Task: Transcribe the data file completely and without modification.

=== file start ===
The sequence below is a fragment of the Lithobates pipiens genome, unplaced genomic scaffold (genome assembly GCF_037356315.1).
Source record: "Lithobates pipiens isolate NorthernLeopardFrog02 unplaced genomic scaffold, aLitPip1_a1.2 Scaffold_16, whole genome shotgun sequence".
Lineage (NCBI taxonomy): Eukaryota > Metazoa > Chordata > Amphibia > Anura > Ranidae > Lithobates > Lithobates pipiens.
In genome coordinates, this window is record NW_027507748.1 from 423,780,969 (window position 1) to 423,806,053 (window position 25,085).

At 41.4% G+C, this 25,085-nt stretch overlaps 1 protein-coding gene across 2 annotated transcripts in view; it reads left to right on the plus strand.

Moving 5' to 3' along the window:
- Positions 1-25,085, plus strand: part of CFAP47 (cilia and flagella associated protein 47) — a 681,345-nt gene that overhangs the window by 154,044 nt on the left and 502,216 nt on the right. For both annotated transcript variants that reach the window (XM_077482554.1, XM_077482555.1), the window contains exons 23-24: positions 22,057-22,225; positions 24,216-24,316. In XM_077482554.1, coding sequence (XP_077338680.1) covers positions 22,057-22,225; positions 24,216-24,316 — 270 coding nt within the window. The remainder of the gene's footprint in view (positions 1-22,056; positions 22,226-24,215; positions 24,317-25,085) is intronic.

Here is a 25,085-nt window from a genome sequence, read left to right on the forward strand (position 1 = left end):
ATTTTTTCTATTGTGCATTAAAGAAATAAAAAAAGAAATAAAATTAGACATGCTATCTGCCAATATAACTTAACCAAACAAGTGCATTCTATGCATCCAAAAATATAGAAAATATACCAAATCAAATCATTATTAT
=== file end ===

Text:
The sequence below is a fragment of the Lithobates pipiens genome, unplaced genomic scaffold (genome assembly GCF_037356315.1).
Source record: "Lithobates pipiens isolate NorthernLeopardFrog02 unplaced genomic scaffold, aLitPip1_a1.2 Scaffold_16, whole genome shotgun sequence".
Lineage (NCBI taxonomy): Eukaryota > Metazoa > Chordata > Amphibia > Anura > Ranidae > Lithobates > Lithobates pipiens.
In genome coordinates, this window is record NW_027507748.1 from 423,780,969 (window position 1) to 423,806,053 (window position 25,085).

At 41.4% G+C, this 25,085-nt stretch overlaps 1 protein-coding gene across 2 annotated transcripts in view; it reads left to right on the plus strand.

Moving 5' to 3' along the window:
- Positions 1-25,085, plus strand: part of CFAP47 (cilia and flagella associated protein 47) — a 681,345-nt gene that overhangs the window by 154,044 nt on the left and 502,216 nt on the right. For both annotated transcript variants that reach the window (XM_077482554.1, XM_077482555.1), the window contains exons 23-24: positions 22,057-22,225; positions 24,216-24,316. In XM_077482554.1, coding sequence (XP_077338680.1) covers positions 22,057-22,225; positions 24,216-24,316 — 270 coding nt within the window. The remainder of the gene's footprint in view (positions 1-22,056; positions 22,226-24,215; positions 24,317-25,085) is intronic.

Here is a 25,085-nt window from a genome sequence, read left to right on the forward strand (position 1 = left end):
ATTTTTTCTATTGTGCATTAAAGAAATAAAAAAAGAAATAAAATTAGACATGCTATCTGCCAATATAACTTAACCAAACAAGTGCATTCTATGCATCCAAAAATATAGAAAATATACCAAATCAAATCATTATTAT